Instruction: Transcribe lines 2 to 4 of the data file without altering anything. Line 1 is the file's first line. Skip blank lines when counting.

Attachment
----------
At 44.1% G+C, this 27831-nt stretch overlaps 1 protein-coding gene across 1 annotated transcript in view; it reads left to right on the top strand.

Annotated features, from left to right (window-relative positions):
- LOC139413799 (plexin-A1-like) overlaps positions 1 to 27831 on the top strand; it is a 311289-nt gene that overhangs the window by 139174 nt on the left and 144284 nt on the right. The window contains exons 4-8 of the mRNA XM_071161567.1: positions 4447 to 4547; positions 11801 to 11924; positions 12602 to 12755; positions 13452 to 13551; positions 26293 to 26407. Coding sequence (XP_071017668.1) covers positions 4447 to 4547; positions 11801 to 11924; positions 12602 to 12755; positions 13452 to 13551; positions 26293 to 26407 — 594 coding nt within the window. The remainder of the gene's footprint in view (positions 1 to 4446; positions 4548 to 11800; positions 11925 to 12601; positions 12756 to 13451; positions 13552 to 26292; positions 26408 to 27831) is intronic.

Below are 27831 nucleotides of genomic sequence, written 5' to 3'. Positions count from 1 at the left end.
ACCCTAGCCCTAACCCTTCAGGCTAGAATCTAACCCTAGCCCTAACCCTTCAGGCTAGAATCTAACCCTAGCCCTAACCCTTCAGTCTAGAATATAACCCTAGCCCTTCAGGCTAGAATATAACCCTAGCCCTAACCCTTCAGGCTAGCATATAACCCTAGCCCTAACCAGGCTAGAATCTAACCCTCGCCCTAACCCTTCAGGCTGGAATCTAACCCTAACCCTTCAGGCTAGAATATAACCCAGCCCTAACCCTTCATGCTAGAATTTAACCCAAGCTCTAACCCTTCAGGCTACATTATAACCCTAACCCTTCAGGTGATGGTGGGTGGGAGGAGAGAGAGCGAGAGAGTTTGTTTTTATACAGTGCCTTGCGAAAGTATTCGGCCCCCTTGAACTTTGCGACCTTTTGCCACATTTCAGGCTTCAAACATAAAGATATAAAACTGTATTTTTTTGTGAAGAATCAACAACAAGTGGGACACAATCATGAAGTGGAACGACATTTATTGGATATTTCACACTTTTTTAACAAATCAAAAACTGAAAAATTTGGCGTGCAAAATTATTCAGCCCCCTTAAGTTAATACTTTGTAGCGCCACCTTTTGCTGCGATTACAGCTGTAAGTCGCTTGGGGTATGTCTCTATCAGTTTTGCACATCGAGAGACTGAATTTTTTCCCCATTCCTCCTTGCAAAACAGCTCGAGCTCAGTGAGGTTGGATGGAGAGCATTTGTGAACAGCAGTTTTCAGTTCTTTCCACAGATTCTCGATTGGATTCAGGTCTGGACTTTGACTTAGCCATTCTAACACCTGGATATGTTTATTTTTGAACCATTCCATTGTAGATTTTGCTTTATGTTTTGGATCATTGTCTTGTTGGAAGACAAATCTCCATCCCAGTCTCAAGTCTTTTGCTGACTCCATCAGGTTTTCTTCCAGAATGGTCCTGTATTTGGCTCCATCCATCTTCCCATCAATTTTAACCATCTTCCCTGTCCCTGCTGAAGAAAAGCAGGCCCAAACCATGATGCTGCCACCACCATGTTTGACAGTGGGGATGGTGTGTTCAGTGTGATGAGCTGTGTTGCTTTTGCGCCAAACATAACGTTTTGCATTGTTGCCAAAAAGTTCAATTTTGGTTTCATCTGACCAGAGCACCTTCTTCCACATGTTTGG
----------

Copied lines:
Annotated features, from left to right (window-relative positions):
- LOC139413799 (plexin-A1-like) overlaps positions 1 to 27831 on the top strand; it is a 311289-nt gene that overhangs the window by 139174 nt on the left and 144284 nt on the right. The window contains exons 4-8 of the mRNA XM_071161567.1: positions 4447 to 4547; positions 11801 to 11924; positions 12602 to 12755; positions 13452 to 13551; positions 26293 to 26407. Coding sequence (XP_071017668.1) covers positions 4447 to 4547; positions 11801 to 11924; positions 12602 to 12755; positions 13452 to 13551; positions 26293 to 26407 — 594 coding nt within the window. The remainder of the gene's footprint in view (positions 1 to 4446; positions 4548 to 11800; positions 11925 to 12601; positions 12756 to 13451; positions 13552 to 26292; positions 26408 to 27831) is intronic.

Below are 27831 nucleotides of genomic sequence, written 5' to 3'. Positions count from 1 at the left end.